When we receive your retirement application, OPM will notify you and will provide a civil service claim identification number (a seven-digit number preceded by "CSA").  You must use that identification number whenever you contact OPM about your annuity.

If You Have Questions Before You Receive Your Claim Number

If you need to contact OPM before you receive your claim number, first contact your former payroll office to find the date your records were transferred to OPM.  Your payroll office should provide you with the number and date of the Register of Separations and Transfers.  You will also need your Payroll Identification Number.

What OPM Does to Process Your Claim

  • Obtains any information missing from your retirement documents.
  • Determines your eligibility for an annuity and continued health and life insurance coverages.
  • Computes the amount of your annuity.
  • Sends you materials concerning:
    • your survivor benefit election;
    • the alternative form of annuity;
    • rollover to an IRA, or;
    • if you are a FERS MRA+10 retiree, your annuity commencing date.
  • Authorizes your annuity payment which is paid by the Department of the Treasury.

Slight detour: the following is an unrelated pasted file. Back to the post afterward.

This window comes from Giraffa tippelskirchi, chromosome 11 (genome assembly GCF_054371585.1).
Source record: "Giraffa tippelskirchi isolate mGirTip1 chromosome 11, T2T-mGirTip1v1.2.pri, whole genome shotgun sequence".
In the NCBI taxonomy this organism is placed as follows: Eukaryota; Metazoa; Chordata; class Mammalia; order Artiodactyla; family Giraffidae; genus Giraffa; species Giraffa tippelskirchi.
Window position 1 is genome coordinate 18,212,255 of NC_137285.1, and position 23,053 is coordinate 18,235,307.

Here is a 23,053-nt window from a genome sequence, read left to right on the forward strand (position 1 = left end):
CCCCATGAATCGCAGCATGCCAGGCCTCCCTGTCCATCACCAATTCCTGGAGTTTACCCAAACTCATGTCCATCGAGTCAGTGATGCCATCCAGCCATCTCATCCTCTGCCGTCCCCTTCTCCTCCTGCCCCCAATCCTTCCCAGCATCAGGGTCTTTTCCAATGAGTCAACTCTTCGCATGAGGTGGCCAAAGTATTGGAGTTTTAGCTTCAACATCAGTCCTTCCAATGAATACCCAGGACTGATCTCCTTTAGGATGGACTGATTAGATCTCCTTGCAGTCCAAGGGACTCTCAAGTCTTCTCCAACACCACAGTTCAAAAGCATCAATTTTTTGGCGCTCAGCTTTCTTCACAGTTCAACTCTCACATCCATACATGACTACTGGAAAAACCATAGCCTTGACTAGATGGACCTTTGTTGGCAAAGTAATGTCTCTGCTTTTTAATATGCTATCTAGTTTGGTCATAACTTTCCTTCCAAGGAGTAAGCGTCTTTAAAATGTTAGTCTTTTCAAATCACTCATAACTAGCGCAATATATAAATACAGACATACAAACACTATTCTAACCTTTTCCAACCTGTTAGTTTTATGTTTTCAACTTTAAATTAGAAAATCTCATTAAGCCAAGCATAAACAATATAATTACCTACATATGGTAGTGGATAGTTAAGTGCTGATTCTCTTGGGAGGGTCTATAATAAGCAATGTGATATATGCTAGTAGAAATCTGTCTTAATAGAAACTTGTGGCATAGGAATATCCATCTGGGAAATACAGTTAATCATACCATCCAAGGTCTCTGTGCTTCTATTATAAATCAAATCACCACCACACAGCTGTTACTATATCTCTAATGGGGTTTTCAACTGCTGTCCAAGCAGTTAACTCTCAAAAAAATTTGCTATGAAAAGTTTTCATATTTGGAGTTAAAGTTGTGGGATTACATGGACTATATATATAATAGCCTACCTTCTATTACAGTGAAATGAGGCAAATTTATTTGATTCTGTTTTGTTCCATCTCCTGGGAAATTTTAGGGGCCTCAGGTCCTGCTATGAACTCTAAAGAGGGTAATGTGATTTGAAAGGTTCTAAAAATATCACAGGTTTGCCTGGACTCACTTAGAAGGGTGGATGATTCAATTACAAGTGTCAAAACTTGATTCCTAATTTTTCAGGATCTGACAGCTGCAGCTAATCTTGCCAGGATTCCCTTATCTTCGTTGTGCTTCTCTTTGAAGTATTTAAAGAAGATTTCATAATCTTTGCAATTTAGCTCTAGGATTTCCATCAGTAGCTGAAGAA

• Sends you an annuity statement.

Annuity Payment Schedule

Regular monthly payments are due the first business day of the month.  The payment covers annuity due for the month before the month in which the payment is made.

Time Frame for Processing Application

As of August 2013, the average processing time is 102 days from the date we receive your final paperwork from your human resources office and payroll office. If your retirement records are complete upon receipt and we do not need additional information from you or your former employing agency, your claim might be processed sooner than the average time. An additional three to four weeks may be needed if we need to contact you to make a benefit election, such as your decision on making a service credit deposit, or if we need to contact your former employing agency for necessary information which was not included with your retirement package.